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Massachusetts General Hospital tops list of worst violators of U.S. clinical trial disclosure law

Four prominent medical research institutions and two medical device companies continue to violate U.S. clinical trial disclosure requirements on a large scale, highlighting the failure of the U.S. Food and Drug Administration to effectively enforce the law, data compiled by TranspariMED show.

Overall, 3,480 clinical trial results are still missing from the public registry in violation of the law, according to data from the University of Oxford’s FDAAA Trials Tracker. Nearly one in four trials (24.3%) continues to be in breach of reporting requirements set out in the 2007 FDA Amendments Act (FDAAA).

The failure of universities, hospitals, and drug and medical device companies to rapidly make clinical trial results public directly harms patients because it leaves the benefits and risks of drugs and medical devices uncertain, leading to avoidable patient deaths and the large-scale misallocation of public funds.

FDA inaction

Against this backdrop of widespread law-breaking, the FDA has so far issued only four so-called ‘Notices of Non-Compliance’ [essentially final warning letters] to those responsible for making trial results public. In each case, the party responsible promptly uploaded the missing result.

By law, the FDA could be issuing fines of over $13,000 per day for each overdue trial result; to date, the FDA has not imposed a single fine.

Large-scale legal violations

Six American academic institutions and companies running clinical trials still owe the public the results of 10 or more clinical trials, between them accounting for a total of 86 missing results, data compiled by TranspariMED show.

The worst violator in absolute terms in Massachusetts General Hospital, with 21 missing trial results, followed by the University of Southern California and the medical device company Cutera (16 missing results each). Cutera has not reported a single one of its due trial results.

Two examples of the 86 trials run by these sponsors that are missing results on the public registry illustrate how non-reporting or late reporting of trial results harms patients:

Mass General: Letting patients down

Massachusetts General Hospital trial NCT01652079 involved 63 patients with ovarian, tubal or peritoneal cancer.

The trial aimed at evaluating the safe dosage and efficacy of a promising cancer drug. Participants had to visit the clinical multiple times and undergo blood tests and urine tests. According to the law, Massachusetts General Hospital should have made the results of this trial public over three years ago, but its results are still missing from the registry.

To date, only a brief summary of interim results appears to have been made public in the scientific literature. Therefore, other doctors treating patients with these forms of cancer remain in the dark about the full benefits and harms of this potentially effective treatment.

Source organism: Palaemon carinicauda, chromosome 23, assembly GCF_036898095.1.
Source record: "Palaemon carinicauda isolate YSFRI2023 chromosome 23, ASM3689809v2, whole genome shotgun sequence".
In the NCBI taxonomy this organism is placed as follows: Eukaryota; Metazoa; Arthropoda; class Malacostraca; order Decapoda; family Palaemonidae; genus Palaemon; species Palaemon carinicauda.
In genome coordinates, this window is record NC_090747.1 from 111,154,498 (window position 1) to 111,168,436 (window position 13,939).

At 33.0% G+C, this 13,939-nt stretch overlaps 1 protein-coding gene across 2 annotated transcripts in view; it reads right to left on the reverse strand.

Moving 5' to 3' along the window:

USC: Results of breast cancer trial missing

University of Southern California trial NCT01873833 aimed to recruit 40 women with metastatic breast cancer to evaluate the safety and tolerability of a novel cocktail of four drugs, and to track whether it would help patients to survive for longer.

The university terminated the trial early, after only 10 participants had been treated due to lack of accrual, and then failed to upload its full results. It appears that the only source of information on the trial's outcomes is a 330 word abstract that notes that "[t]he proposed regimen... appears to be active in patients with HER2 positive MBC [metastatic breast cancer] but with significant toxicity".

This leaves other researchers unable to build on this Phase II trial’s findings. Based on the little information publicly available, other researchers will struggle to decide whether the documented benefit-harm profile would justify launching a larger, follow-on trial with more patients.

A key aim of law FDAAA was to accelerate medical progress, but this cancer trial’s full results are already over six months overdue.

NIH funding wasted

The USC breast cancer trial was funded with taxpayers’ money through a grant from the National Institutes of Health (see below).

Source: registry entry for trial NCT01873833, accessed 04 August 2022

A recent audit report revealed that over half of clinical trials funded by NIH failed to make their results public as required by law. NIH has so far failed to commit to audit its past grants and chase up unreported clinical trials.

FDA and NIH inaction harms patients

Till Bruckner, founder of TranspariMED, a global advocacy group that works to end evidence distortion in medicine, said:

“Fifteen years after Congress passed a common-sensical law to accelerate medical progress and enhance patient safety, over three thousand clinical trial results are still missing because the Food and Drug Administration and the National Institues of Health are dragging their feet on enforcing the rules.”

“FDA’s and NIH's inaction is causing widespread waste of public research funds and needless delays in the development of new and better medical treatments.”

“If a cancer patient participating in a clinical trial violates parking restrictions outside a hospital, she will receive a fine, but if the hospital running the trial violates the law, the FDA lets it off the hook. This is deeply unfair towards patients who volunteer their time and bodies to participate in clinical trials.”

“The FDA should immediately contact all law-breaking companies, universities and hospitals and warn them to upload their missing trial results, or else face a steep fine. NIH should refuse to issue new grants to institutions that break the law.”

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